I certainly recognize that a cornerstone of the Catholic faith is forgiveness. But it is completely unacceptable to honor a man who tampered with evidence and lied to a grand jury in an effort to help his brother literally get away with murder. In Delaware and the Philadelphia suburbs, the very name Capano is synonymous with scandal and crime, and no building on the Archmere campus should bear that name, regardless of how much money their family wishes to contribute. ... It’s very sad to realize that Archmere’s greed appears to outweigh its integrity.
A read through the petition suggests the school has a problem on its hands. Here's the most recent statement from the institution. The headmaster, in a letter to parents, expresses surprise that the matter didn't attract much debate when announced in the fall.
Gil Spencer has a tart column about the affair in the Delco Times, writing:
With all the fuss being made you’d have thought they’d decided to call it the Osama bin Laden Center for the Performing Arts.
His idea for a fix:
At Archmere, if they want to keep the money and shut their critics up too, here’s an idea: change the name of the building without changing the name.
From The Louis and Marguerite Capano Center for Student Life to this: Lou and Margie’s Student Union.
It lacks a certain grandeur but that’s the beauty of it.
March 22, 2006
The Columbia Journalism Review called Dick Polman one of the nation's top political reporters. Jules Witcover called him "one of the best of the political reporters who have succeeded my own generation."
Now you can call him "perfessor."
And say goodbye, sort of.
After 21 years at The Inquirer, Polman says he is crossing the Schuylkill this fall to become a full-time senior lecturer at the University of Pennsylvania. He expects to teach two classes per semester at the Center for Programs in Contemporary Writing, and conduct symposia at the Kelly Writers House, where he will also deliver his own talks. This fall he plans to create a class in modern American political writing.
Polman is in negotiations to continue writing for the newspaper, where his most recent title has been national political correspondent. At the Inky, Polman covered four presidential elections, served as London correspondent, the Phillies beat writer and features writer.
Polman launched a blog last month, called Dick Polman's American Debate, at Philly.com. He writes a regular column about national politics in The Inquirer. He talked about continuing to write the blog or the column for the paper.
Inquirer editor Amanda Bennett wrote by email: "We are going to talk very seriously with him. We are very eager to keep his distinctive voice and expertise in the paper. National politics remains important to our paper. We are committed to continuing our aggressive coverage and will look at all options for how we do that."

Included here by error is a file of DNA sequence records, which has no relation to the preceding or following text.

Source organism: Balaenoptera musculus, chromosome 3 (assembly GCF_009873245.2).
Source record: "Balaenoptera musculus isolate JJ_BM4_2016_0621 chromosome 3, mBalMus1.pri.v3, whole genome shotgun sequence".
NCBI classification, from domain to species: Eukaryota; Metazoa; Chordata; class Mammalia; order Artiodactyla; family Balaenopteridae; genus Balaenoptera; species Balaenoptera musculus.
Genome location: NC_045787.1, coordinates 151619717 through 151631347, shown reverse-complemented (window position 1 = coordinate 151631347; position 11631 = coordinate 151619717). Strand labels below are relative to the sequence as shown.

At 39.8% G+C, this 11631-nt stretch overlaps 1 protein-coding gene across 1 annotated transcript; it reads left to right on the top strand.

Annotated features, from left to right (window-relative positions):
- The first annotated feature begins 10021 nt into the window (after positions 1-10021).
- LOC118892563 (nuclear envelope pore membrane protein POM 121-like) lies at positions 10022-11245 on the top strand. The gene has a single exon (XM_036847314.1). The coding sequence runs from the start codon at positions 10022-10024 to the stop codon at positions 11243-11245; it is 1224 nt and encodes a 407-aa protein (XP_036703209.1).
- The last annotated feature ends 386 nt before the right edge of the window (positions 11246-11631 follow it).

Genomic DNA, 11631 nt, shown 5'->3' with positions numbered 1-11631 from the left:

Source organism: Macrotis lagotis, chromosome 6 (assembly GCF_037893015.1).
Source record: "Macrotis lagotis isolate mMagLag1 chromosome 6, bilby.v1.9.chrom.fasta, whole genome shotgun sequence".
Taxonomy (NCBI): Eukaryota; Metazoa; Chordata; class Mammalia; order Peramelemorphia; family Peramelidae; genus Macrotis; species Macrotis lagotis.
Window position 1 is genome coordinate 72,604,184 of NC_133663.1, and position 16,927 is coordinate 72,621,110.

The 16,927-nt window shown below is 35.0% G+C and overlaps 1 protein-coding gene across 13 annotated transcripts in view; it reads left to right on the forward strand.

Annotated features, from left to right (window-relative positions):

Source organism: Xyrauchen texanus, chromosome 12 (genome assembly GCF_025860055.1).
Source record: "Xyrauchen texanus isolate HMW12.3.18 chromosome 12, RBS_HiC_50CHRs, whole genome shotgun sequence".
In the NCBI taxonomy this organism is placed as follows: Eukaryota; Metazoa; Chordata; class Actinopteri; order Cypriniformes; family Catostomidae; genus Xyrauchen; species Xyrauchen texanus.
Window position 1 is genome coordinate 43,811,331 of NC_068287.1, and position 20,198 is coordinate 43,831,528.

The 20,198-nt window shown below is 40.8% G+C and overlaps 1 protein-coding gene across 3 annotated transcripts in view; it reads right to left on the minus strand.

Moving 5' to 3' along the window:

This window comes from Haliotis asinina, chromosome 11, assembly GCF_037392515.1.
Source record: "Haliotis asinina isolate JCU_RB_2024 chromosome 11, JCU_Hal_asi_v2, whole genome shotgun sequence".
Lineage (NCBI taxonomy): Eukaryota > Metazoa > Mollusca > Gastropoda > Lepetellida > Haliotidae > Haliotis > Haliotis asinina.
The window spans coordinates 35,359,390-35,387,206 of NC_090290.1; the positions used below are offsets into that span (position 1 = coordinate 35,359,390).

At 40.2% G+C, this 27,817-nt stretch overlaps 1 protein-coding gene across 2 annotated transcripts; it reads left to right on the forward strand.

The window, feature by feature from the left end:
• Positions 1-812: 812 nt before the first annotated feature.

Polman said that Penn, where he has taught journalism for three years, approached him for a full-time position. The offer became more attractive, he said, after the The Inquirer's fate became less certain. It is one of a dozen papers that McClatchy has said it will sell once it buys the chain from Knight Ridder.
Polman's blog has attracted fast attention on the web. Extreme Mortman wrote about the political columnist's blog-reading habits Monday. Polman described his thinking about the new media this way:
I have become a blog devotee. I don’t believe that they should replace some of the habits that are so two years ago - things like actually talking to real human beings - but they are often great tip sheets for measuring mood and ‘tude in the political world. I work with some friends who scoff at blogs and say “nobody is reading them, nobody is reading you,” but I keep insisting that they are behind the times. Yes there are many thousands of political blogs, and most of them are probably rant-infested, but I suspect we’re in an era not totally unlike the early 20th century with the autombile. There were scads of car companies, but over time most died off as consumers gravitated toward the credible ones. Anyway, I get story ideas from the credible blogs of today; I also get links to stories I would not have known about.
March 09, 2006
Philly Across The Mersey
Cold, rainy but brilliant! A group blog from University of the Arts students taking their spring break in Liverpool, England.
They tour the Cavern club. Play pool on tables with only red and yellow balls. Can't find the half and half. Struggle with doors that push, not pull. Hunt for the @ on the English keyboards - the whole beautiful tourist thing.
Each day at 1 p.m., Philly time, the students will broadcast an audio diary of their day, hosted by DJ Fatty B, aka Dan Berlin. Friday at 1 there's a concert that will be played over the Web.
A couple faculty members and 19 University of the Arts students are based at the Liverpool Institute for the Performing Arts. That's the school Sir Paul McCartney founded and funded. U of the A and LIPA are developing a partnership. The students are collaborating on bucket drumming, playing jazz, dance and performing a Sam Shepherd piece. They're rooming with Liverpudians.
DJ Fatty B writes of the broadcast's trial run:
i found a sweetspot in the bar and with a pint of Cains in my hand spoke to Philly from across the pond. Of course, this laptop can't use FETCH outside of UArts, much less from another continent so i had to try and use FTP.EXE on a PC here, but am unable to select RUN from the start menu because of our guest access. It was all a bit frustrating but to make a long story short, I was able to ftp the ref movie for the broadcast.